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[ASK AN EXPERT] Asking Board Members to Identify New Major Donor Prospects

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Our Ask An Expert series features real questions answered by Claire Axelrad, J.D., CFRE, our very own Fundraising Coach, also known as Charity Clairity.

Today’s question comes from a fundraiser who is being pressured to ask board members to once again tap their networks.

Dear Charity Clairity,

We need new major donors, and my boss wants me to ask our board members to fill out a form at our next board meeting indicating names of folks they know who would be interested in our mission. I’m worried most of them won’t complete the form. Many have been on the board for years, and have already tapped their networks. What should we do to increase our odds of success?

Cautiously Pessimistic

Dear Cautiously Pessimistic,

I understand your concerns. A common problem, especially with long-term board members (big issue with boards lacking term limits), is folks tired of repeatedly being asked for the same thing. They essentially tune out because they think you don’t mean them, but other members who’ve not yet given you names.

Not to worry!  In practice I’ve found most people have more than one name they haven’t yet given you.  You just need to help them plumb their memory. For this reason, I’d suggest not asking folks to complete a form while sitting in a board meeting.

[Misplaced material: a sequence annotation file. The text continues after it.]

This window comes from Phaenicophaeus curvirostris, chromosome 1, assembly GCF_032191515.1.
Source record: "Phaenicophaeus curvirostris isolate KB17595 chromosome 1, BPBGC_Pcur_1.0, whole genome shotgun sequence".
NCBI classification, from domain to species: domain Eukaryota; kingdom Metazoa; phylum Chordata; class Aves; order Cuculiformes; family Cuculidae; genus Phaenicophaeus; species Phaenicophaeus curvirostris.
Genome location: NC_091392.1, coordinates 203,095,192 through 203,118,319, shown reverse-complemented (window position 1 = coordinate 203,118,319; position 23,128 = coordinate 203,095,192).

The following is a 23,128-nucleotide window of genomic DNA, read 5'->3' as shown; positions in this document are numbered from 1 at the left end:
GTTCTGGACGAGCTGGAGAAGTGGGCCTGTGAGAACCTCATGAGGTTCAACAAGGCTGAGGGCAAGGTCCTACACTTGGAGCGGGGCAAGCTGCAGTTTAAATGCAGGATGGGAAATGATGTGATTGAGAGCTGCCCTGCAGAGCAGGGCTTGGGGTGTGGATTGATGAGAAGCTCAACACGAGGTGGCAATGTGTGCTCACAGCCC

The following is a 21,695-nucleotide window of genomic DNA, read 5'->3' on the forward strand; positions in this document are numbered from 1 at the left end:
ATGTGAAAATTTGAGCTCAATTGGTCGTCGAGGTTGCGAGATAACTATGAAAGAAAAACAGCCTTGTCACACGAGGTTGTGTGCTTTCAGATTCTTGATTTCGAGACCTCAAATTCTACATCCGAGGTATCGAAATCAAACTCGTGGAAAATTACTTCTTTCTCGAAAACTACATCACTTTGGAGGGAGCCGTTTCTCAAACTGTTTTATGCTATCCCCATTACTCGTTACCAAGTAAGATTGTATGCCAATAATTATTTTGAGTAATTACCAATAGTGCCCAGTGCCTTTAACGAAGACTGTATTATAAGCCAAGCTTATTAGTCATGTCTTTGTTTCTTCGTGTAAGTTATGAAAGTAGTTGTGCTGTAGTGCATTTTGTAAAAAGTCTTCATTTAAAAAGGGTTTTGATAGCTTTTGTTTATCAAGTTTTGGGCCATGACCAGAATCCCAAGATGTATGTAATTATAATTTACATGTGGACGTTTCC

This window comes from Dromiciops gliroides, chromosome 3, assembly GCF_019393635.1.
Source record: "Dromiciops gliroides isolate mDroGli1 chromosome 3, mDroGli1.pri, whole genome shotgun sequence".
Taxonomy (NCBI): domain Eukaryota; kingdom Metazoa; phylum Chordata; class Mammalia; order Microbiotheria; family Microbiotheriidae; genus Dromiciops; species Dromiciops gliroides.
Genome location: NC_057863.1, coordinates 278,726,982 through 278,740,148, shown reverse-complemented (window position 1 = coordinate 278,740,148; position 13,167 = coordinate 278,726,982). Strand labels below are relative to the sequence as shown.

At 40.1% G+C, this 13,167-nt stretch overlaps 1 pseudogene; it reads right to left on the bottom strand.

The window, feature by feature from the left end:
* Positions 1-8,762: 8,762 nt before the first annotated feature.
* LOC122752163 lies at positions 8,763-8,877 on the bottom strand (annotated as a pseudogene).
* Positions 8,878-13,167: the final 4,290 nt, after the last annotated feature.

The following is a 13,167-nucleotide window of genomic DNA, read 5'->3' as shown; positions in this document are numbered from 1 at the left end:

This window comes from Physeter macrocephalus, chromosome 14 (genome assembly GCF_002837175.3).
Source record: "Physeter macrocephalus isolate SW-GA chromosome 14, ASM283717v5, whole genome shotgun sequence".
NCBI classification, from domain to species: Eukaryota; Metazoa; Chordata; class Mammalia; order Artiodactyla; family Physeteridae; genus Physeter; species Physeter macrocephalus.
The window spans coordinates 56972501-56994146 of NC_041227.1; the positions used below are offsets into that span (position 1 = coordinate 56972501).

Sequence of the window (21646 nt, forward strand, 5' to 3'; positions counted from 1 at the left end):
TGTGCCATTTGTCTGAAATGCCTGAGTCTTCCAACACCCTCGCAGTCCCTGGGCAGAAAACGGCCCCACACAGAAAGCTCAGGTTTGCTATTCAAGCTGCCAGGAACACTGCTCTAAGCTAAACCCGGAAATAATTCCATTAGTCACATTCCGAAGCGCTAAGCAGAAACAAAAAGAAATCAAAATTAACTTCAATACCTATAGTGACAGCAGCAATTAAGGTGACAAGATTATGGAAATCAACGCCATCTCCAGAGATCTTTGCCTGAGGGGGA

Instead, consider raising the issue at your board meeting (do you have a Board or Development Committee Chair who can bring this up?) but not asking them to fill out any type of form then and there.  I’ve found it’s more effective to let folks know you’ll shortly be contacting each of them personally for a call or visit to pick their brains.  Let them know it’s not about knowing rich people. It’s about knowing folks who might have an interest in what you do, and welcome the opportunity for meaningful engagement. 

It’s okay to start small and say you just want ONE name from everybody (though they shouldn’t hold back if they have two or three). Remind them that board members wear two gloves: (1) the governance glove of the board as a whole; (2) the financing glove of the individual board member. Wearing the board glove their responsibility is to make governance decisions (the “talk”). Wearing the member glove their responsibility is to act in a manner to assure the Board’s decisions are carried out (the “walk”). 

What if you walk on over to your board member and sit with them face-to-face? (Note: it’s okay to do this via Skype or Face Time). Help them to think through who they know.  Ask them what groups they belong to. Ideas include:

  • Friends
  • Family
  • Work colleagues
  • Congregation
  • Service club
  • Book club
  • Parent association
  • Community center
  • Service professionals they hire

Working in this manner should definitely increase your odds of success, and turn your outlook to cautiously optimistic.

Charity Clairity

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